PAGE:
The University of Louisiana System Board of Regents met this week to name a new president for Grambling State University. According to acting University of Louisiana System President Dan Reneau, political awareness is a prerequisite for the job.
“You better know some politics, better know the back rooms and the front rooms of the Legislature,” he says to applause from the crowd, made up mostly of Grambling alumni.
Former state Senator Rick Gallot qualifies, as Grambling alumnus Dr. Janet Duncan Barnes explained.
“You have to live in Louisiana to understand Louisiana politics. You have to understand Louisiana politics to get what we need. We are at an advantage of having Rick, who is not only an alumnus, but his whole family is an alumnus,” she says.
The UL System Board agreed, selecting Gallot as Grambling’s 10th president.
Gallot spent twelve years in the Louisiana House of Representatives, followed by four years in the Senate.
But he faces no easy task.
“Grambling is in serious trouble,” warned Reneau.
UL Lafayette President Joe Savoie, a former Louisiana Higher Education Commissioner, says while politics is a big part of the job, these days a university president also has to master the ins-and-outs of limited revenue.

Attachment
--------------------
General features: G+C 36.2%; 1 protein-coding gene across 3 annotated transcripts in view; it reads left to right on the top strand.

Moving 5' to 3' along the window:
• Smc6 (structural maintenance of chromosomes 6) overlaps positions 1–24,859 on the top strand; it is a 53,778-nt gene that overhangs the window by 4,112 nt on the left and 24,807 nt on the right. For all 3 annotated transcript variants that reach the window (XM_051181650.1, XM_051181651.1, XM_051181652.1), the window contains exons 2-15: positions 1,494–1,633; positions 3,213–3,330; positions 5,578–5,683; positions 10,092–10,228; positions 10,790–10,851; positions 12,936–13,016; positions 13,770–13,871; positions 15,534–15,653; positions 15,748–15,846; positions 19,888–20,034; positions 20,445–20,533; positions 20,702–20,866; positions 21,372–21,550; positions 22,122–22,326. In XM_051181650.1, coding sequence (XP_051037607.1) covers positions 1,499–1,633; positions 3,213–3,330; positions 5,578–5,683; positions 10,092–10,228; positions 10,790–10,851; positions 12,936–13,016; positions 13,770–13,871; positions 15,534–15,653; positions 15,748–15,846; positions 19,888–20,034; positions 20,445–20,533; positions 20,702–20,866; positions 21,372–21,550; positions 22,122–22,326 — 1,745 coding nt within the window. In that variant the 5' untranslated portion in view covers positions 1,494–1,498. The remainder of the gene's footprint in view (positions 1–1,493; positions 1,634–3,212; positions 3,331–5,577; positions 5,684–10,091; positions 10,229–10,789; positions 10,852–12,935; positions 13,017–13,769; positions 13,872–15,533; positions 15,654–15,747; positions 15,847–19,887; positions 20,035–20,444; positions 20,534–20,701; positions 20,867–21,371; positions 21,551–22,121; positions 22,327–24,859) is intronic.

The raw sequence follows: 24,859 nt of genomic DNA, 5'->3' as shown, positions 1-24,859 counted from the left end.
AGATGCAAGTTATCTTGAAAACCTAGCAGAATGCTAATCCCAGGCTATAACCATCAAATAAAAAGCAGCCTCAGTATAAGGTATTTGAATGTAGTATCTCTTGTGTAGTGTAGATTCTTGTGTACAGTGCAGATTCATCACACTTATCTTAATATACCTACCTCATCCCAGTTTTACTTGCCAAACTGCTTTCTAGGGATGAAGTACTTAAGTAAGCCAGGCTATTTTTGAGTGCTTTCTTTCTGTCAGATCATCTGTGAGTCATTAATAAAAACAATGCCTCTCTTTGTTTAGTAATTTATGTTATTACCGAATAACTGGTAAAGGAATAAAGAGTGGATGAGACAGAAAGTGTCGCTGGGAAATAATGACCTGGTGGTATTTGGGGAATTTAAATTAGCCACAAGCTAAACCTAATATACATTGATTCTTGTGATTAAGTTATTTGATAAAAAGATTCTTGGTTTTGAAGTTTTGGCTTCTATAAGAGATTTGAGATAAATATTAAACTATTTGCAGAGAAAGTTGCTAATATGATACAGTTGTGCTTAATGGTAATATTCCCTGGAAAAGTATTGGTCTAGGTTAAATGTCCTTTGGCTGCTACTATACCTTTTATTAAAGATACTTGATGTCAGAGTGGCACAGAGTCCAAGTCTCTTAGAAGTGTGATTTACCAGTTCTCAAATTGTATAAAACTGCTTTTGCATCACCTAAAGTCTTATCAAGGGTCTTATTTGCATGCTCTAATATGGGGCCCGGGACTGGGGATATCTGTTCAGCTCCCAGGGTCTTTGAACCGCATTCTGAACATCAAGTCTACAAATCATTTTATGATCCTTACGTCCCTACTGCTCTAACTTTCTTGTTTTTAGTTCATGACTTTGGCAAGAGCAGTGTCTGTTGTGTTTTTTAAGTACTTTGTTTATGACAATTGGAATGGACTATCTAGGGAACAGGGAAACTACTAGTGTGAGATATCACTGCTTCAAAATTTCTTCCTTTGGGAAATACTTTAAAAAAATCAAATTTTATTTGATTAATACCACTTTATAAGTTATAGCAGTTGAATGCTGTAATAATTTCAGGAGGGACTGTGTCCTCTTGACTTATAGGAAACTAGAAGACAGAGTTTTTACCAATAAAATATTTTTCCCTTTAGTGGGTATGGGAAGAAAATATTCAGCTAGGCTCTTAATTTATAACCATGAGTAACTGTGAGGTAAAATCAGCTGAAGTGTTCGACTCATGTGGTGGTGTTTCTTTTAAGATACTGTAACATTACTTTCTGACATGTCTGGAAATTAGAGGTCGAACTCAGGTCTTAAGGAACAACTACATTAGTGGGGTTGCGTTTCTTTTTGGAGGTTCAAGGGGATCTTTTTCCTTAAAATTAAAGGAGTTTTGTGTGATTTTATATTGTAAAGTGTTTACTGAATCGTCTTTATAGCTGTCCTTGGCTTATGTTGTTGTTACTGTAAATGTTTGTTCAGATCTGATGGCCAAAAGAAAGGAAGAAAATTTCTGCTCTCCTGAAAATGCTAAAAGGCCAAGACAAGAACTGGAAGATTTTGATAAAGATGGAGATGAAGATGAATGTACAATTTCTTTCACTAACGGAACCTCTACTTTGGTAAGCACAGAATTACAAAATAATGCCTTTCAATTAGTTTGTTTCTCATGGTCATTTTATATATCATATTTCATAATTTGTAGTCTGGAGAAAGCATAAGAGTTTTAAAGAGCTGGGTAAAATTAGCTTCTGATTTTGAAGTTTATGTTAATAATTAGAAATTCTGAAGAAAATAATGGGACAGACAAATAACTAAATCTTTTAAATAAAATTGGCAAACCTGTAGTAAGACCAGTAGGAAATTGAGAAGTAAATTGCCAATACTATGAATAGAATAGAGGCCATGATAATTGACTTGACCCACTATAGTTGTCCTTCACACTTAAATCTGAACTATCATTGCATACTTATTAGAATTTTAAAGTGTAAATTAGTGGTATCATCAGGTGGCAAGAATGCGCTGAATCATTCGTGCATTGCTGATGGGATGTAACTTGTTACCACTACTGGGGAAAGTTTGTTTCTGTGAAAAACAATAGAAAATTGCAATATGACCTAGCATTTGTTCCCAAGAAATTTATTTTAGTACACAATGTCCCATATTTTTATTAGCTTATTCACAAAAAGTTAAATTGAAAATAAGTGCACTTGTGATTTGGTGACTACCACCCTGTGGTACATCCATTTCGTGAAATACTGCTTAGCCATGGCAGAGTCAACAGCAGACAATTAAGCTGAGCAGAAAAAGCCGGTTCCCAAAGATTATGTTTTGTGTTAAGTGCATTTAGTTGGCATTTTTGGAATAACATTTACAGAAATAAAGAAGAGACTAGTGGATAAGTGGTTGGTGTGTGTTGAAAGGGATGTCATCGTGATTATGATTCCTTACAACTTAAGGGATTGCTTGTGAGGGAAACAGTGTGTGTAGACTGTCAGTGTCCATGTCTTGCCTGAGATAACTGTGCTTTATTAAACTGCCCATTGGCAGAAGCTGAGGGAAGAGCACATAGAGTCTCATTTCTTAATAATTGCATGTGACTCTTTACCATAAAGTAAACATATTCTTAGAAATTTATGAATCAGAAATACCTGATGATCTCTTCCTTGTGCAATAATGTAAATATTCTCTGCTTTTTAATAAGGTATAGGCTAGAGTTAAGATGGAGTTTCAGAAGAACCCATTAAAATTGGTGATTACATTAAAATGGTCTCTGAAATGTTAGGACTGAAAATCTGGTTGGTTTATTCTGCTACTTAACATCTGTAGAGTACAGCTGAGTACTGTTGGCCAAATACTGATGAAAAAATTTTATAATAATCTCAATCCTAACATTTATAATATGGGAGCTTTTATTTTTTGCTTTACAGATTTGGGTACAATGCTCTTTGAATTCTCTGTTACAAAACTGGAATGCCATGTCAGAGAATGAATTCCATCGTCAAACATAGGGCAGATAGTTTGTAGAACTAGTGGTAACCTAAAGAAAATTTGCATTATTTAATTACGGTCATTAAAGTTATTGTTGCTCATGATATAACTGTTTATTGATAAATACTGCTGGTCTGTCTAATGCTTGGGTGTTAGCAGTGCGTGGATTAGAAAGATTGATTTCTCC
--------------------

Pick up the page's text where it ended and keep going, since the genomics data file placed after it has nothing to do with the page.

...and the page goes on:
“We’re just trying real hard to make sure we’re being prudent," he says, "we’re being conservative. We’ve assessed some additional fees. We’re taking those fees and putting them aside to see if we can use them as a bridge of some sort come the Spring semester.”
For Grambling in particular, eight years of state funding cuts to higher education have left the HBCU in fairly desperate straits. Still, Savoie says, the situation for Gallot could be worse.
“Coming out of the Legislative session, we were pleased that funding for higher education was essentially flat--almost flat--which is a tremendous improvement from the previous eight or nine years. At least there’s some stability,” he says.